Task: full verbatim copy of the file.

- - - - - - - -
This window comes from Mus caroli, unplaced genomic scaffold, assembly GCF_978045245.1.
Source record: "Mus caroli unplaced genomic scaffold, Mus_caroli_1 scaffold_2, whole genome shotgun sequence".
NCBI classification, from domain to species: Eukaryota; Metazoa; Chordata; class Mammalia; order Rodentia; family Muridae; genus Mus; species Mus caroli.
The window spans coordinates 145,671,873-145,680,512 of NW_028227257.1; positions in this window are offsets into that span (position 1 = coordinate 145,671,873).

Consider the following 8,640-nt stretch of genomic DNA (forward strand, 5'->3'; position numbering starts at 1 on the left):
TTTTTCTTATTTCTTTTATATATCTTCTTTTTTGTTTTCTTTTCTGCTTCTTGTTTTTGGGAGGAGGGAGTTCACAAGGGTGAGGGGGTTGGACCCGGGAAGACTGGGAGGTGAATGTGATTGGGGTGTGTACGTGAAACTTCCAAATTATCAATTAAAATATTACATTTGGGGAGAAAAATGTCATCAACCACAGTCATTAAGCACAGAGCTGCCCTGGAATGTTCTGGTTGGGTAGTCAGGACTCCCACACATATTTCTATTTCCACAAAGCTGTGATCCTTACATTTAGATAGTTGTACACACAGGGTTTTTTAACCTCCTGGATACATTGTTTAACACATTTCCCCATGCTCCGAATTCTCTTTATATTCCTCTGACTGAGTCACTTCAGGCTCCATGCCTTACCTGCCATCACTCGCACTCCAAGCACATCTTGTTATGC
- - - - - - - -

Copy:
This window comes from Mus caroli, unplaced genomic scaffold, assembly GCF_978045245.1.
Source record: "Mus caroli unplaced genomic scaffold, Mus_caroli_1 scaffold_2, whole genome shotgun sequence".
NCBI classification, from domain to species: Eukaryota; Metazoa; Chordata; class Mammalia; order Rodentia; family Muridae; genus Mus; species Mus caroli.
The window spans coordinates 145,671,873-145,680,512 of NW_028227257.1; positions in this window are offsets into that span (position 1 = coordinate 145,671,873).

Consider the following 8,640-nt stretch of genomic DNA (forward strand, 5'->3'; position numbering starts at 1 on the left):
TTTTTCTTATTTCTTTTATATATCTTCTTTTTTGTTTTCTTTTCTGCTTCTTGTTTTTGGGAGGAGGGAGTTCACAAGGGTGAGGGGGTTGGACCCGGGAAGACTGGGAGGTGAATGTGATTGGGGTGTGTACGTGAAACTTCCAAATTATCAATTAAAATATTACATTTGGGGAGAAAAATGTCATCAACCACAGTCATTAAGCACAGAGCTGCCCTGGAATGTTCTGGTTGGGTAGTCAGGACTCCCACACATATTTCTATTTCCACAAAGCTGTGATCCTTACATTTAGATAGTTGTACACACAGGGTTTTTTAACCTCCTGGATACATTGTTTAACACATTTCCCCATGCTCCGAATTCTCTTTATATTCCTCTGACTGAGTCACTTCAGGCTCCATGCCTTACCTGCCATCACTCGCACTCCAAGCACATCTTGTTATGC